Monday 1 April, 2024


As regular readers will know, I am trying to re-learn the art of black-and-white photography, after years and years of working in colour. B&W requires one to ‘see’ things differently — to look for structure, contrast, subtle changes in light and shadow.

This gate would look banal in colour, and yet it struck me as interesting when I passed it yesterday.

Quote of the Day

”If God wanted us to fly, He would have given us tickets.”

  • Mel Brooks

(Came to mind while reading some fatuous nonsense about flying cars.)

Musical alternative to the morning’s radio news

Namadingo Ft. Giddes Chalamanda | Linny Hoo


Enchanting song by an extraordinary musician.

Thanks to Anne Chapel for suggesting it.

Remembering Ross

Ross Anderson died unexpectedly in his sleep last Thursday, leaving a large group of us devastated. He was one of those unforgettable people — fabulously erudite, generous with his knowledge and friendship, fiercely independent, and fearless. He had a kind of flinty integrity that was wholly admirable, which meant that he was often a thorn in the side of university, governmental and academic establishments, who discovered that he was no pushover.

He was a Fellow of the Royal Society and a recipient of the British Computer Society’s Ada Lovelace Medal. He was a world authority on computer security, cybercrime and cryptography. He was Professor of Security Engineering at Cambridge, and leaves behind a remarkable cohort of PhD students who were lucky enough to have him as a supervisor.

Many people found him formidable and indeed sometimes forbidding. He didn’t do small talk. And yet when you were lucky enough to get to know him (as I was) he was great company. He and I used to walk round the ‘800’ Wood near Cambridge with his two lovely dogs, deep in conversation about the sordid ingenuity of cyber-criminals, the short-sightedness of academic administrators, the intrusiveness of national security agencies, as well as about Celtic folk music of which he knew a lot. (He was a piper and shared my interest in Uileann piping.)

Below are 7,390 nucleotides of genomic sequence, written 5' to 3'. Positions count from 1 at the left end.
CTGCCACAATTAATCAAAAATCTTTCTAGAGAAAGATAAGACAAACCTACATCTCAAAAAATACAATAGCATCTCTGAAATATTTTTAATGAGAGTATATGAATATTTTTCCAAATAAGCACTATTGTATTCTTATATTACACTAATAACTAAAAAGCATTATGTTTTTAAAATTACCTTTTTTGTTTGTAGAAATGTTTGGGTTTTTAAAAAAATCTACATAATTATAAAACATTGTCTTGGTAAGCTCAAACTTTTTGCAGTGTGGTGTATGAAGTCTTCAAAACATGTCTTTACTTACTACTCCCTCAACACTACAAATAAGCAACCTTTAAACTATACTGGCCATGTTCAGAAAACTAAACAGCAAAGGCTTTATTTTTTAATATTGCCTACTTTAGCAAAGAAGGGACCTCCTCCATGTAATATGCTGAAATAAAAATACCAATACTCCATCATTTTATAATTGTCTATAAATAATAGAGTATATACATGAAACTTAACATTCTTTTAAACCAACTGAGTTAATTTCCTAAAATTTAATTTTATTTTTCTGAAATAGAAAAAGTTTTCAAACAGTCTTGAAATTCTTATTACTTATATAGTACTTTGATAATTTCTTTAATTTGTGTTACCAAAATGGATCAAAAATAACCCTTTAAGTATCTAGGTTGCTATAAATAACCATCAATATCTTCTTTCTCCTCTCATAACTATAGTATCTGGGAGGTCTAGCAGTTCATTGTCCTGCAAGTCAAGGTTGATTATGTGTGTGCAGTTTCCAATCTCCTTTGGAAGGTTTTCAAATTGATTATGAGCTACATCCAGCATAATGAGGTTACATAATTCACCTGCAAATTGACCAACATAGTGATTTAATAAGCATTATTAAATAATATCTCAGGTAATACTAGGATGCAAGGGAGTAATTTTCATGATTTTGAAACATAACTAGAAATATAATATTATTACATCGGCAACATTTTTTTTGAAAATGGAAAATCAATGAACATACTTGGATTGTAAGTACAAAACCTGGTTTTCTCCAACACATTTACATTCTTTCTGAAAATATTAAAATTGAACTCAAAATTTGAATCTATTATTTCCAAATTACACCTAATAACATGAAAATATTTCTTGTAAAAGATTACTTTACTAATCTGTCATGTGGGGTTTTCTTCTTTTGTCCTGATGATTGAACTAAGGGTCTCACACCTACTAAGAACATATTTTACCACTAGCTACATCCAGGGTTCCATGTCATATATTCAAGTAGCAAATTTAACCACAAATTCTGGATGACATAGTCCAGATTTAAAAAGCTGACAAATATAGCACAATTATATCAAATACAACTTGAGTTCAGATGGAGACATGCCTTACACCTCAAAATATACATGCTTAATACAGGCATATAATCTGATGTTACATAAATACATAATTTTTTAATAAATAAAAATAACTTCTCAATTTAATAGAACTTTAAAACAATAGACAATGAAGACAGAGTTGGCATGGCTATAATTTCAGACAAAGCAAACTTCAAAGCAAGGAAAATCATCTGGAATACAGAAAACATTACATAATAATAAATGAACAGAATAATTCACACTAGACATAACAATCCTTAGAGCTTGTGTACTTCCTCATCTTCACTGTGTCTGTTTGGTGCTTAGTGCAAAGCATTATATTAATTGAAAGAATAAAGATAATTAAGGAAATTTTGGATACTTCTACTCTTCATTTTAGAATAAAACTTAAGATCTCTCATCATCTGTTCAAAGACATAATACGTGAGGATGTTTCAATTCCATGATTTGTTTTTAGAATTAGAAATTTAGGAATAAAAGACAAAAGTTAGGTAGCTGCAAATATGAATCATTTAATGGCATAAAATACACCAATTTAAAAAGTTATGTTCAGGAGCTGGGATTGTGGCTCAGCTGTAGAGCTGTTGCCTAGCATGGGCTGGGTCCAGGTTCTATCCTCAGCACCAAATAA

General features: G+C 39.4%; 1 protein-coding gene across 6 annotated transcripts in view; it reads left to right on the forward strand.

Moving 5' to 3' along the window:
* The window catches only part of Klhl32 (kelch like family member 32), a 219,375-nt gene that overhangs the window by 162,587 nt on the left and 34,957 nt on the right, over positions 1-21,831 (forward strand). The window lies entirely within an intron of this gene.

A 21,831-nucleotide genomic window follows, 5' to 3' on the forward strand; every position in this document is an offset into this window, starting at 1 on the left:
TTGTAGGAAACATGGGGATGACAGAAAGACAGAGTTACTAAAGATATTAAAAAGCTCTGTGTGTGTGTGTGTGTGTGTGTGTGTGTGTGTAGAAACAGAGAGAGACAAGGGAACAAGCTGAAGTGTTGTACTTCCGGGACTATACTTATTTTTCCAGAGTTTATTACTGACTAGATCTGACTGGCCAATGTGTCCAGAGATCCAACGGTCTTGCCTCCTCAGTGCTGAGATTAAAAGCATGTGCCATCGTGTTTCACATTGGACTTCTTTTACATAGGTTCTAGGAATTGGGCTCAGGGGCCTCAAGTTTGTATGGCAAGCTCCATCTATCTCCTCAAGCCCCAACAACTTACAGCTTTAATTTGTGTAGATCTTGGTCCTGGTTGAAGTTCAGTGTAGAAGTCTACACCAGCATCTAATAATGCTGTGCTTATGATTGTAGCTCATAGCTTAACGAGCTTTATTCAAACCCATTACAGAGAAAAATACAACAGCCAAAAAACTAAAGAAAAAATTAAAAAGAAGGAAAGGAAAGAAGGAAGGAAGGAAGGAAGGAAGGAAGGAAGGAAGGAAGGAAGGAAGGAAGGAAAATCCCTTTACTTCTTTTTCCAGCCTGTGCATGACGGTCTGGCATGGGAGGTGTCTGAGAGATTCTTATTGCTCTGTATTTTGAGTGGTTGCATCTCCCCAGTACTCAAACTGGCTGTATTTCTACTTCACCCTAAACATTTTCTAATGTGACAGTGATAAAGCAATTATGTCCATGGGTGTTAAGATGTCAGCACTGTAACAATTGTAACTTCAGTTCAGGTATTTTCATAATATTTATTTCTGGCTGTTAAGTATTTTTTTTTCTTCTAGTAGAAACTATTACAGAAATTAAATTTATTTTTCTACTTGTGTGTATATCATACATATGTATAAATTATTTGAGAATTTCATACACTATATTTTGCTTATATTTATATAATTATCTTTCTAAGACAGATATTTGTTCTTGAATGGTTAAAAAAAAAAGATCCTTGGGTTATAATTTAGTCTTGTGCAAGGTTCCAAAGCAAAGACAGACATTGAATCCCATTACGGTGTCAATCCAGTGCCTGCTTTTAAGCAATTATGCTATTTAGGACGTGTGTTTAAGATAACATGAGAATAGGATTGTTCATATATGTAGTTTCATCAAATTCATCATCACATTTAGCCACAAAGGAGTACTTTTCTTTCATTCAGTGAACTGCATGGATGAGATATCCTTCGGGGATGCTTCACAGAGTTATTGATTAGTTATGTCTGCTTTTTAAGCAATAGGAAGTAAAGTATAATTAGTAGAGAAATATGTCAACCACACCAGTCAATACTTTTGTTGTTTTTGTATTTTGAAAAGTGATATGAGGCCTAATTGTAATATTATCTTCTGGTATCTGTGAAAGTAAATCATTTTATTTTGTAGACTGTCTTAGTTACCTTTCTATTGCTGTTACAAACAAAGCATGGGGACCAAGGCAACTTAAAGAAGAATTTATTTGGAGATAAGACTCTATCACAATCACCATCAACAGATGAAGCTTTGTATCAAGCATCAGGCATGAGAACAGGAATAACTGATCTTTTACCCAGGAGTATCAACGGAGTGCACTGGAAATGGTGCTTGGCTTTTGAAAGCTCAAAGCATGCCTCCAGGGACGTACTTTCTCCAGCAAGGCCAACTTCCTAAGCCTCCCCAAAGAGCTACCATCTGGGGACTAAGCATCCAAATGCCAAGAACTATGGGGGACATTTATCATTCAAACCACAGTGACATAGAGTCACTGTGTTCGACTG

I learned such a lot from those conversations. Ross changed the way I looked at computing, and alerted me to the political economy of the technology which has shaped my thinking ever since. He always spoke his mind — which is why when an email from him would arrive at 8am on Sunday mornings I knew that he had read my Observer column and had something to say about it, and accordingly braced myself before reading further.

The last time I saw him was a few weeks ago, when we both snuck into a talk given by Matt Clifford (who has become Rishi Sunak’s go-to man on “AI Safety”). He had been invited by a student group, and Ross and I were the only two grizzled veterans in the room. Before Clifford embarked on his boosterish talk, I got out my pen to take notes, and then noticed that Ross had opened his MacBook. So I put my pen away. He always took the most detailed and accurate notes of any event he attended, and I knew that if I needed to check something later about Clifford’s performance, Ross’s record would provide the evidence I needed.

Ross was furious about Cambridge University’s remorseless determination to force academics to retire at 67, and he had been mounting a campaign against the policy. At 5pm on the day he died, he had an email conversation with one of his colleagues, Jon Crowcroft, about the possibility of harnessing generative AI to add spice to the campaign. Ross sent Jon a link to a song he had just prompted to create.

As Jon observed afterwards, it could almost serve as an obituary.